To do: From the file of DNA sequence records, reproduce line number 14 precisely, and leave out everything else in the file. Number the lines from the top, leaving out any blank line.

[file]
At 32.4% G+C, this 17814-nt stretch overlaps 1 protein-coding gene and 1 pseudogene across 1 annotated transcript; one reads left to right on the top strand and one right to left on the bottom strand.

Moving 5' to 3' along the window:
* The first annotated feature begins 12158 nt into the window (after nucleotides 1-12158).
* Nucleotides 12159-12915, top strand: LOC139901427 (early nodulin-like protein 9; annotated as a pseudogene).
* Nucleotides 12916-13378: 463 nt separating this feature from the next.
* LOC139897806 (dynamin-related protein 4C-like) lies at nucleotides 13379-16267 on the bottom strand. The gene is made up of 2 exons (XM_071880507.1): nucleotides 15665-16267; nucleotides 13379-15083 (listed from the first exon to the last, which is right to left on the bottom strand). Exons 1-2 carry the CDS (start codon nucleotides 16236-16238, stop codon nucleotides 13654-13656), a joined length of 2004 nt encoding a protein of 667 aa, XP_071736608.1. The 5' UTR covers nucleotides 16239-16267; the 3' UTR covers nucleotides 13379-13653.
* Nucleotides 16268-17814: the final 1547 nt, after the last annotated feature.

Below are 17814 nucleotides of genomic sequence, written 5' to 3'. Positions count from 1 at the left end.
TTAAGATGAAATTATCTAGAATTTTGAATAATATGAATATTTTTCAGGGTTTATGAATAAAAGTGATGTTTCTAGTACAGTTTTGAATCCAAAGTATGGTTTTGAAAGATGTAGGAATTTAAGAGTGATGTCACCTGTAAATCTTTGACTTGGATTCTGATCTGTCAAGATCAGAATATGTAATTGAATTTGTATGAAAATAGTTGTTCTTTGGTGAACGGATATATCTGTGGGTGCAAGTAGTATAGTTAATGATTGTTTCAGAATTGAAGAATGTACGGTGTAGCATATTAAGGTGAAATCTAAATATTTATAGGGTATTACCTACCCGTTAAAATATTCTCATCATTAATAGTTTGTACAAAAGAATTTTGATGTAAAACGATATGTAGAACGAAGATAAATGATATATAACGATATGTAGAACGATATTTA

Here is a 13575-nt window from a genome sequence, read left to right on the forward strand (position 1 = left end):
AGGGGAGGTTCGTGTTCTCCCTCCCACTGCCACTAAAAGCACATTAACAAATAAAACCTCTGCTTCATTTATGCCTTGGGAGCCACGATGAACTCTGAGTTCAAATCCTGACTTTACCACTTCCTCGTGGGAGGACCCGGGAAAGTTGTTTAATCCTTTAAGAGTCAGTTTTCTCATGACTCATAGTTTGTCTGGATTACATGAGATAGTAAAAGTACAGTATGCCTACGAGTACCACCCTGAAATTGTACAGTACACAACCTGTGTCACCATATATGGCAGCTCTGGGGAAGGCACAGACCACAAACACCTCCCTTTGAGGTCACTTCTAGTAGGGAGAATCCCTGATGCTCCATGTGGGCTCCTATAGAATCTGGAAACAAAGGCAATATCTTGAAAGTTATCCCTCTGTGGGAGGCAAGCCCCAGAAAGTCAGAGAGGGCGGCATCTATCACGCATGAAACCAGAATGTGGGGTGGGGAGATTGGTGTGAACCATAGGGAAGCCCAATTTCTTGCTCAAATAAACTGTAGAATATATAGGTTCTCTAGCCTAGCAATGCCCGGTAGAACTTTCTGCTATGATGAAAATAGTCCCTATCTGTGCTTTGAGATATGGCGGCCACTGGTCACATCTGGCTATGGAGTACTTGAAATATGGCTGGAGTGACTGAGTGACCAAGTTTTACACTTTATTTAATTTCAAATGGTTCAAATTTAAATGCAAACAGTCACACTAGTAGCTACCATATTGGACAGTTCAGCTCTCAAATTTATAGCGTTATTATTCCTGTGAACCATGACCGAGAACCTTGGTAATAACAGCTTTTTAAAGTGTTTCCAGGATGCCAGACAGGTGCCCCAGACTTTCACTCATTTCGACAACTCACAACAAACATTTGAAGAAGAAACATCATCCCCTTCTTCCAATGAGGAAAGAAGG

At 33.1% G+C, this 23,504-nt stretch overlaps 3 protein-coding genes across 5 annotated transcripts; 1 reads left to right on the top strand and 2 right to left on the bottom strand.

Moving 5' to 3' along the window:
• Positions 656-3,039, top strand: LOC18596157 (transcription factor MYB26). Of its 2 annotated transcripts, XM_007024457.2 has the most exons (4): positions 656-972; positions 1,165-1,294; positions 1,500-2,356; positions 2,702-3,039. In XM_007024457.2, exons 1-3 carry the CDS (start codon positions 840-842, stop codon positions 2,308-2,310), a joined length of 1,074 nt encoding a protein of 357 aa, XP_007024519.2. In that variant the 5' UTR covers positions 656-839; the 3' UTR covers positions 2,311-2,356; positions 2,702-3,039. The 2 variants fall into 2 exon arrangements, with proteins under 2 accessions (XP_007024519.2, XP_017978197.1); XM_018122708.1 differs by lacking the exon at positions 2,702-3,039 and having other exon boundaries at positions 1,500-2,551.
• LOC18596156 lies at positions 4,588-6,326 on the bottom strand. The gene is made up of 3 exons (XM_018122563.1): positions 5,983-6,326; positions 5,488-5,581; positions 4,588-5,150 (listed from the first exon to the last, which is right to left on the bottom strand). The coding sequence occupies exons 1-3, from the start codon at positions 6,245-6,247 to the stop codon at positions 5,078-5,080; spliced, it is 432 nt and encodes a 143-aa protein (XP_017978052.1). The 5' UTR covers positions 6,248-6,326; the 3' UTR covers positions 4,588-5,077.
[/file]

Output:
• Positions 656-3,039, top strand: LOC18596157 (transcription factor MYB26). Of its 2 annotated transcripts, XM_007024457.2 has the most exons (4): positions 656-972; positions 1,165-1,294; positions 1,500-2,356; positions 2,702-3,039. In XM_007024457.2, exons 1-3 carry the CDS (start codon positions 840-842, stop codon positions 2,308-2,310), a joined length of 1,074 nt encoding a protein of 357 aa, XP_007024519.2. In that variant the 5' UTR covers positions 656-839; the 3' UTR covers positions 2,311-2,356; positions 2,702-3,039. The 2 variants fall into 2 exon arrangements, with proteins under 2 accessions (XP_007024519.2, XP_017978197.1); XM_018122708.1 differs by lacking the exon at positions 2,702-3,039 and having other exon boundaries at positions 1,500-2,551.